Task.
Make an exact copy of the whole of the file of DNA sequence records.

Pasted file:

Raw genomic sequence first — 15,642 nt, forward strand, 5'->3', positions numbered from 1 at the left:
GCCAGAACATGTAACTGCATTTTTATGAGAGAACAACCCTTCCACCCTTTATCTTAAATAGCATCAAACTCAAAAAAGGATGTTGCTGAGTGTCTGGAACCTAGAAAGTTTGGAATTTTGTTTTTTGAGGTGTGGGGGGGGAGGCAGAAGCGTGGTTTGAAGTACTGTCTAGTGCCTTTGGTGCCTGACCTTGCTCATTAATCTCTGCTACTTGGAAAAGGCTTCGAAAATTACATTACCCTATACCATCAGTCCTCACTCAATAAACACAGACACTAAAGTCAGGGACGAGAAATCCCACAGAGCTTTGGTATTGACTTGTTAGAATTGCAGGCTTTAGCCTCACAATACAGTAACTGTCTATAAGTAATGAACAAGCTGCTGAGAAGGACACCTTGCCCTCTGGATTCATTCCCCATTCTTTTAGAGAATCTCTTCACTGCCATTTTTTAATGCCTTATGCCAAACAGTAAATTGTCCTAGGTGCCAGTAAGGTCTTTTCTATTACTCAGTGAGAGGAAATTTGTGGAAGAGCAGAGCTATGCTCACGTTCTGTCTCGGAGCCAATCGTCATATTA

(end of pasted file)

Raw genomic sequence first — 15,642 nt, forward strand, 5'->3', positions numbered from 1 at the left:
GCCAGAACATGTAACTGCATTTTTATGAGAGAACAACCCTTCCACCCTTTATCTTAAATAGCATCAAACTCAAAAAAGGATGTTGCTGAGTGTCTGGAACCTAGAAAGTTTGGAATTTTGTTTTTTGAGGTGTGGGGGGGGAGGCAGAAGCGTGGTTTGAAGTACTGTCTAGTGCCTTTGGTGCCTGACCTTGCTCATTAATCTCTGCTACTTGGAAAAGGCTTCGAAAATTACATTACCCTATACCATCAGTCCTCACTCAATAAACACAGACACTAAAGTCAGGGACGAGAAATCCCACAGAGCTTTGGTATTGACTTGTTAGAATTGCAGGCTTTAGCCTCACAATACAGTAACTGTCTATAAGTAATGAACAAGCTGCTGAGAAGGACACCTTGCCCTCTGGATTCATTCCCCATTCTTTTAGAGAATCTCTTCACTGCCATTTTTTAATGCCTTATGCCAAACAGTAAATTGTCCTAGGTGCCAGTAAGGTCTTTTCTATTACTCAGTGAGAGGAAATTTGTGGAAGAGCAGAGCTATGCTCACGTTCTGTCTCGGAGCCAATCGTCATATTA